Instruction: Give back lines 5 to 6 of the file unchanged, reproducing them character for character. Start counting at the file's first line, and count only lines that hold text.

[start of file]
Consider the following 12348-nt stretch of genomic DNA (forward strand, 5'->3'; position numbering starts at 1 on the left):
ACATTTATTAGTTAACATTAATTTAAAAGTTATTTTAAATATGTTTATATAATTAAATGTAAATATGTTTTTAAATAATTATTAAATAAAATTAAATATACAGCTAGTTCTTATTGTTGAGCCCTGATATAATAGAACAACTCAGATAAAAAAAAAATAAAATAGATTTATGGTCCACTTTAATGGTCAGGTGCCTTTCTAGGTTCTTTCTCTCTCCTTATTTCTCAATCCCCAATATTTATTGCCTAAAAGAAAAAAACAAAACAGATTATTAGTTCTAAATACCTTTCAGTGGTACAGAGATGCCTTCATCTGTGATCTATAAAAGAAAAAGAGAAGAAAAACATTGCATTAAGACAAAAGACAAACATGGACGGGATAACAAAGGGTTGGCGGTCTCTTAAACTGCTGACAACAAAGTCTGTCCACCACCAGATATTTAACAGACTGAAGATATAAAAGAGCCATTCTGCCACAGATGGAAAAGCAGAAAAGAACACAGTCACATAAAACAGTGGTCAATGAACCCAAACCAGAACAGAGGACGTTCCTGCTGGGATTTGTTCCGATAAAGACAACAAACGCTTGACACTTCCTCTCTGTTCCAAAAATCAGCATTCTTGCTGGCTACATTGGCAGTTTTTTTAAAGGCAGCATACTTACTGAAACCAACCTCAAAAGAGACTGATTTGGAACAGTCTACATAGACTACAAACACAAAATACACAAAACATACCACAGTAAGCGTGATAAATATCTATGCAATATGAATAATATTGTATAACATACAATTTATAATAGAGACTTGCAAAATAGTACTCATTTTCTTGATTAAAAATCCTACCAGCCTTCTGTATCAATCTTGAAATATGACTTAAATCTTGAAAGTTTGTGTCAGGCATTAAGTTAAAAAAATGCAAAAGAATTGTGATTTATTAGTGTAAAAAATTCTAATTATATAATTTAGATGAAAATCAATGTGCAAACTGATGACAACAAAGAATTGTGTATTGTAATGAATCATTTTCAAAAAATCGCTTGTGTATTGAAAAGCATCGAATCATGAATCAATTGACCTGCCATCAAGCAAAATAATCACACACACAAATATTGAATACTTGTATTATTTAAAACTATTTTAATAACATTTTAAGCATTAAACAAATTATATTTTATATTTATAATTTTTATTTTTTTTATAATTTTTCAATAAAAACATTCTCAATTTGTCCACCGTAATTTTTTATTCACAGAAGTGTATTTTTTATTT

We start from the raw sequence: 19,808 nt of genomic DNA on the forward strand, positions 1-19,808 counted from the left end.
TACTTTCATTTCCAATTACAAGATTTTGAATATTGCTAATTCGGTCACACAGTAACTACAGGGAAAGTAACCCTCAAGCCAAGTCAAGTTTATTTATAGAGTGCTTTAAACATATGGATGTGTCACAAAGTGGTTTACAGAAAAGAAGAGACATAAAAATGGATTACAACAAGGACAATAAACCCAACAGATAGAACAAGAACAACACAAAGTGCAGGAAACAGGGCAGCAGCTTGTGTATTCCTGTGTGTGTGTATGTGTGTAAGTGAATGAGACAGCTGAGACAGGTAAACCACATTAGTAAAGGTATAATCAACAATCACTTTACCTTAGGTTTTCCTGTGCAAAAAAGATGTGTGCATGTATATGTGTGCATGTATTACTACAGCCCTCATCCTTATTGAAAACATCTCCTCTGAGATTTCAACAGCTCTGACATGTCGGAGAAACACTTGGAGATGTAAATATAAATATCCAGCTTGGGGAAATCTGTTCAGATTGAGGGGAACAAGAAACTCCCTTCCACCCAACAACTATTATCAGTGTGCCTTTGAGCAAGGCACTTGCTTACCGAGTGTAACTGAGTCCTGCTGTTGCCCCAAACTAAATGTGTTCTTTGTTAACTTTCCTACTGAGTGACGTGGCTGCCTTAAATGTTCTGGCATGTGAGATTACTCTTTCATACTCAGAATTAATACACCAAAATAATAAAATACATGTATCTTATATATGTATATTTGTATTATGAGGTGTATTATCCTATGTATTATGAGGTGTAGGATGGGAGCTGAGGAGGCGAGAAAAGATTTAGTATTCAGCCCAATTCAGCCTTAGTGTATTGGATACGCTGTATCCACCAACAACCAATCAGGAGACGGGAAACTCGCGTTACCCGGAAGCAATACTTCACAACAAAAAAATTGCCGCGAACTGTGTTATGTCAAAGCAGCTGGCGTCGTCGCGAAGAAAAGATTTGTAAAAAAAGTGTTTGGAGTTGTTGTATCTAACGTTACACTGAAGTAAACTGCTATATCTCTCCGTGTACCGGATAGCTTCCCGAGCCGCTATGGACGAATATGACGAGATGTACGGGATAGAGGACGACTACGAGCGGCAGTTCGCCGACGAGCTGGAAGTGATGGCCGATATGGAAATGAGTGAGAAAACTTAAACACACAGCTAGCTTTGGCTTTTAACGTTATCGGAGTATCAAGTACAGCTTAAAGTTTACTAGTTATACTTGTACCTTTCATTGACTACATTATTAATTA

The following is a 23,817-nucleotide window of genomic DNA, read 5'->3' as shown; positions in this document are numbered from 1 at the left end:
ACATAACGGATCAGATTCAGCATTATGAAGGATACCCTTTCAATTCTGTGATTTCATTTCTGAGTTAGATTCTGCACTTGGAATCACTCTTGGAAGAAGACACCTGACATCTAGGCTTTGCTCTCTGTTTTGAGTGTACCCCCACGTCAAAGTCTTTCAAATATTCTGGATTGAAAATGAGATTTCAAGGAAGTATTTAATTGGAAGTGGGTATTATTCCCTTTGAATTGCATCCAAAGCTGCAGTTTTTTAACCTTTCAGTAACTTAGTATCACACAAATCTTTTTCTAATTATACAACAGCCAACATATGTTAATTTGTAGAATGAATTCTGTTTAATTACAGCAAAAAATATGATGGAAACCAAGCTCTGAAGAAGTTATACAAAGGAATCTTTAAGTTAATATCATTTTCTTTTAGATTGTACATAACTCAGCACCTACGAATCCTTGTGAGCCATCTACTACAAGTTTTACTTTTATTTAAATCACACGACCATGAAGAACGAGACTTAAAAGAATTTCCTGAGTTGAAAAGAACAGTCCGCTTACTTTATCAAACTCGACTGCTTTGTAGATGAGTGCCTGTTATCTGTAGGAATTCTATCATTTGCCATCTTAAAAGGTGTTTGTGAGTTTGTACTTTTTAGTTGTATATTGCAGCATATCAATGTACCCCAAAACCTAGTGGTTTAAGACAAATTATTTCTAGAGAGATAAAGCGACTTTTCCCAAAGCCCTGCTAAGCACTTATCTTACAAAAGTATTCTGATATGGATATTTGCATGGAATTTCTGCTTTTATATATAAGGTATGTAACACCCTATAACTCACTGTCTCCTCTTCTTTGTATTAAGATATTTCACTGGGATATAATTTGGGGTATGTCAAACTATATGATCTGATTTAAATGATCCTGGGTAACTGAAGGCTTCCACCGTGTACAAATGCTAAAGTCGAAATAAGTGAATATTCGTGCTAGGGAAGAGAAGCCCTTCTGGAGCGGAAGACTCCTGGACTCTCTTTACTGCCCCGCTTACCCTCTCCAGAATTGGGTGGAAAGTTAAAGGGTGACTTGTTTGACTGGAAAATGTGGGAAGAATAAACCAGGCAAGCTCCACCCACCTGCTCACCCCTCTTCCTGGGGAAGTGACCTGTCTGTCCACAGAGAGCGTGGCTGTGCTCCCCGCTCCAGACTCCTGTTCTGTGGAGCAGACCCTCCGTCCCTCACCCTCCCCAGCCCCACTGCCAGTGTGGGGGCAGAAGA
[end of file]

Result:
The following is a 23,817-nucleotide window of genomic DNA, read 5'->3' as shown; positions in this document are numbered from 1 at the left end:
ACATAACGGATCAGATTCAGCATTATGAAGGATACCCTTTCAATTCTGTGATTTCATTTCTGAGTTAGATTCTGCACTTGGAATCACTCTTGGAAGAAGACACCTGACATCTAGGCTTTGCTCTCTGTTTTGAGTGTACCCCCACGTCAAAGTCTTTCAAATATTCTGGATTGAAAATGAGATTTCAAGGAAGTATTTAATTGGAAGTGGGTATTATTCCCTTTGAATTGCATCCAAAGCTGCAGTTTTTTAACCTTTCAGTAACTTAGTATCACACAAATCTTTTTCTAATTATACAACAGCCAACATATGTTAATTTGTAGAATGAATTCTGTTTAATTACAGCAAAAAATATGATGGAAACCAAGCTCTGAAGAAGTTATACAAAGGAATCTTTAAGTTAATATCATTTTCTTTTAGATTGTACATAACTCAGCACCTACGAATCCTTGTGAGCCATCTACTACAAGTTTTACTTTTATTTAAATCACACGACCATGAAGAACGAGACTTAAAAGAATTTCCTGAGTTGAAAAGAACAGTCCGCTTACTTTATCAAACTCGACTGCTTTGTAGATGAGTGCCTGTTATCTGTAGGAATTCTATCATTTGCCATCTTAAAAGGTGTTTGTGAGTTTGTACTTTTTAGTTGTATATTGCAGCATATCAATGTACCCCAAAACCTAGTGGTTTAAGACAAATTATTTCTAGAGAGATAAAGCGACTTTTCCCAAAGCCCTGCTAAGCACTTATCTTACAAAAGTATTCTGATATGGATATTTGCATGGAATTTCTGCTTTTATATATAAGGTATGTAACACCCTATAACTCACTGTCTCCTCTTCTTTGTATTAAGATATTTCACTGGGATATAATTTGGGGTATGTCAAACTATATGATCTGATTTAAATGATCCTGGGTAACTGAAGGCTTCCACCGTGTACAAATGCTAAAGTCGAAATAAGTGAATATTCGTGCTAGGGAAGAGAAGCCCTTCTGGAGCGGAAGACTCCTGGACTCTCTTTACTGCCCCGCTTACCCTCTCCAGAATTGGGTGGAAAGTTAAAGGGTGACTTGTTTGACTGGAAAATGTGGGAAGAATAAACCAGGCAAGCTCCACCCACCTGCTCACCCCTCTTCCTGGGGAAGTGACCTGTCTGTCCACAGAGAGCGTGGCTGTGCTCCCCGCTCCAGACTCCTGTTCTGTGGAGCAGACCCTCCGTCCCTCACCCTCCCCAGCCCCACTGCCAGTGTGGGGGCAGAAGA